It is advisable to consider which topics you’re interested in, or which programs will best complement the career you hope to pursue, and then research which schools are recognized for those programs. You can reach out to alumni of those programs to get a real sense of participating in those programs and attending that school. You might also inquire about the international student accommodations both at the school and in the surrounding community. A school’s location and surrounding environment can play a big part in how a student acclimates and succeeds both during and after their enrollment.

Groundbreaking Research

The U.S. has one of the largest economies in the world for a reason: It is a leader in many areas of technology and research. As the United States strives to maintain its position, it seeks to recruit and retain bright minds from around the world. The demand for intelligent international students, with fresh global outlooks, has perhaps never been higher, making this a great time to consider offering your own contributions by joining a research graduate program in the U.S.

Schools in the U.S. benefit from funding and support for their graduate programs in these areas, and students therefore have access to the best professors, technology, resources, and opportunities. 

Research programs are innovative by nature. Students may be able to initiate their own research projects or choose which ongoing projects to assist. Their work is often published and can lead to patents or important collaborations in their field. 

If research is important to you, some of these factors should be among your top criteria when deciding which school you want to attend.

Campus Culture

U.S. university campuses are their own compact communities. But they can offer international students an introduction to the American way of life. The environment encourages students to be social and make friends. Most campuses offer plenty of extracurricular activities, from hobby-based meetups and sports teams to study groups and activism committees. 

It is a good idea for international students to take advantage of the robust social opportunities available to them on college campuses, in addition to academic offerings. Learning how to communicate, network, and socialize with their American peers is a large part of the study abroad and professional advantage when pursuing higher education in the U.S.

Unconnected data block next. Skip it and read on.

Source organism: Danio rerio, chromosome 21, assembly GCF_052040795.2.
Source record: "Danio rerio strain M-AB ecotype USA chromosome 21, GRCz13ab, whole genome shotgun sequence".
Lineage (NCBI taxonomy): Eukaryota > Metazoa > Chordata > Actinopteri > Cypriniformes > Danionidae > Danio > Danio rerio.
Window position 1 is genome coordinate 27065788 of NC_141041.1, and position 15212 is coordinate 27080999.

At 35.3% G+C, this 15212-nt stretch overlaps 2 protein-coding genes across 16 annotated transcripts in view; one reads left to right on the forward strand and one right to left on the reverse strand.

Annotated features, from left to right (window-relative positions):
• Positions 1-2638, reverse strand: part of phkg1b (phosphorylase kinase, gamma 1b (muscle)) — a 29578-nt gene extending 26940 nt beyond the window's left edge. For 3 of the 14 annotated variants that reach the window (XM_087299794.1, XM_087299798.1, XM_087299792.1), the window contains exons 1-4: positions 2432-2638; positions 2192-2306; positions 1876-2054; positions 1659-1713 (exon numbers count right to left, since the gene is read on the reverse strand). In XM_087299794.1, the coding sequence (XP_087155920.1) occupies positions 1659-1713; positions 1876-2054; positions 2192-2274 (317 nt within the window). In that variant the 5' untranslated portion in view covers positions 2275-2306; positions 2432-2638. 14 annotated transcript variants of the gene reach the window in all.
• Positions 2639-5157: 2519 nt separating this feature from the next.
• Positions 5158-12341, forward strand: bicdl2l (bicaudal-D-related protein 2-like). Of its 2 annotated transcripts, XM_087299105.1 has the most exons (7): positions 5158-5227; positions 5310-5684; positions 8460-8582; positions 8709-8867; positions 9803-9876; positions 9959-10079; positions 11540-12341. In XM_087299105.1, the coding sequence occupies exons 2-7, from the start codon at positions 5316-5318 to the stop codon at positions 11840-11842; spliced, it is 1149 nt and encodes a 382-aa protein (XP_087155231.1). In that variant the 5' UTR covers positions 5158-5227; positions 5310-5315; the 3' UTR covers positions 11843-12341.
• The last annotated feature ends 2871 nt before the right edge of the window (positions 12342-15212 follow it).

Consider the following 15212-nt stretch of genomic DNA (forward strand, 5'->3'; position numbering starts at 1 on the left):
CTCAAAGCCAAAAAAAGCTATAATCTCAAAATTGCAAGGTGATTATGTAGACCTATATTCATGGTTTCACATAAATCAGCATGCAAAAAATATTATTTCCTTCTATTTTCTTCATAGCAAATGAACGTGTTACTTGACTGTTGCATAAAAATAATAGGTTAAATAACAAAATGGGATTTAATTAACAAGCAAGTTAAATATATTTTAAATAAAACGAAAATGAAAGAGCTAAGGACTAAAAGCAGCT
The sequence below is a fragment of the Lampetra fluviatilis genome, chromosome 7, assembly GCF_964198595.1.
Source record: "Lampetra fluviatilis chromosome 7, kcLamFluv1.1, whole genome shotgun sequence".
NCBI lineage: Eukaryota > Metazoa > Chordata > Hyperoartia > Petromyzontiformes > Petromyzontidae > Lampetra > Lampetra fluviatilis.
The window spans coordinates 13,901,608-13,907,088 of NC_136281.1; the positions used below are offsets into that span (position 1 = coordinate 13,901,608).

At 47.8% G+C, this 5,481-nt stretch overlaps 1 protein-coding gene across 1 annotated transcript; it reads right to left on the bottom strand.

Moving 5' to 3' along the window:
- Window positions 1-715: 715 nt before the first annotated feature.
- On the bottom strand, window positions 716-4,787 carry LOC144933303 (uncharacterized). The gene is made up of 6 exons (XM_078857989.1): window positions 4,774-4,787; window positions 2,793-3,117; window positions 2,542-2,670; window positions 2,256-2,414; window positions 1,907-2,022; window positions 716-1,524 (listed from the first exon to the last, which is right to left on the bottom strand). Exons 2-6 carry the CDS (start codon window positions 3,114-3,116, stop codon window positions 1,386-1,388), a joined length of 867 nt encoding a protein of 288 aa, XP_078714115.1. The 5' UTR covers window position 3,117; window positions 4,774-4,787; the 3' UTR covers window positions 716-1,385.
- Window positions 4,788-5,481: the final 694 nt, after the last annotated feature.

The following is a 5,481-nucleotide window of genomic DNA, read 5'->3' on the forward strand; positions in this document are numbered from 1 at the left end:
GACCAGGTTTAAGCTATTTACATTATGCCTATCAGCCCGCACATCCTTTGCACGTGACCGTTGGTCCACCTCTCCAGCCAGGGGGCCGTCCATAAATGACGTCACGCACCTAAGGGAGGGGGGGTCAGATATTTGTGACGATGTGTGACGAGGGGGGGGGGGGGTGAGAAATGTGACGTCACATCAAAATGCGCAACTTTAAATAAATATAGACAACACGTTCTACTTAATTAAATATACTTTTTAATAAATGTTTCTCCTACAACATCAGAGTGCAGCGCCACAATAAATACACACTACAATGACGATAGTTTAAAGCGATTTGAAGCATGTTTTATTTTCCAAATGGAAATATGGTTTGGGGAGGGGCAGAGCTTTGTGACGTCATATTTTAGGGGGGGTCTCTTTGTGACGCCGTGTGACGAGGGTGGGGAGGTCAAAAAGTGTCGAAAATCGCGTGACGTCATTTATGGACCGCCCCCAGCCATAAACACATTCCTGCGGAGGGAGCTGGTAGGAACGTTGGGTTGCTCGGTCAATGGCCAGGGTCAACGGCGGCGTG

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Support System

In addition to amazing academics, work experience, and opportunities to engage with campus culture, another great benefit is that you will have access to a complete set of support and wellness resources. At most colleges and universities, these are free to students. 

The inclusion of these services has long been a staple of top-tier universities in the United States, but over time it has become a staple of any competitive or mainstream college or university. This is one of the reasons that this is a great time to pursue higher education in the U.S.

They include career counseling services, which can help you decide on your career path. That might involve planning practical next steps after graduation. But it can also involve conducting mock interviews, helping you prepare your resume, and more. Sometimes, these insights are invaluable for international students, whose understanding of job searches and the labor market is very different from how it is conducted in the U.S.

They might also include financial planning resources, which can point you toward scholarships. Or housing resources that can pair you with a roommate whose lifestyle and interests best complement yours. You might be able to sign up for a tutoring program if you stumble with a particular subject (including English). And professors host open office hours to meet with students one-on-one if you need extra help with a particular class. 

Lastly, there is almost always a fitness center, a medical center, and a mental health counselor. So your physical and mental health can always be taken care of, without judgment, and without worrying about health insurance or the high cost of private healthcare in the United States (which is often a big concern for travelers and immigrants). Nutrition advisors can even help you navigate unfamiliar foods and menus in the cafeteria. Your campus will make sure that you’re safe and have options for wellness.

In particular, dedicated international student offices will help you get settled in your environment and overcome common roadblocks. These departments also typically organize fun events for international students such as dinners, day trips, and the chance to hear notable speakers. 

In short, you are never on your own—there are always plenty of resources available to help you succeed.

In Conclusion

We hope this article helps you make a more informed decision about pursuing higher education in the U.S. Next, be sure to find out if a credential evaluation is necessary to achieve your goals.

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Kaitlin Ramby

Kaitlin Ramby is the former Digital Content Producer and a Contributing Writer for World Education Services.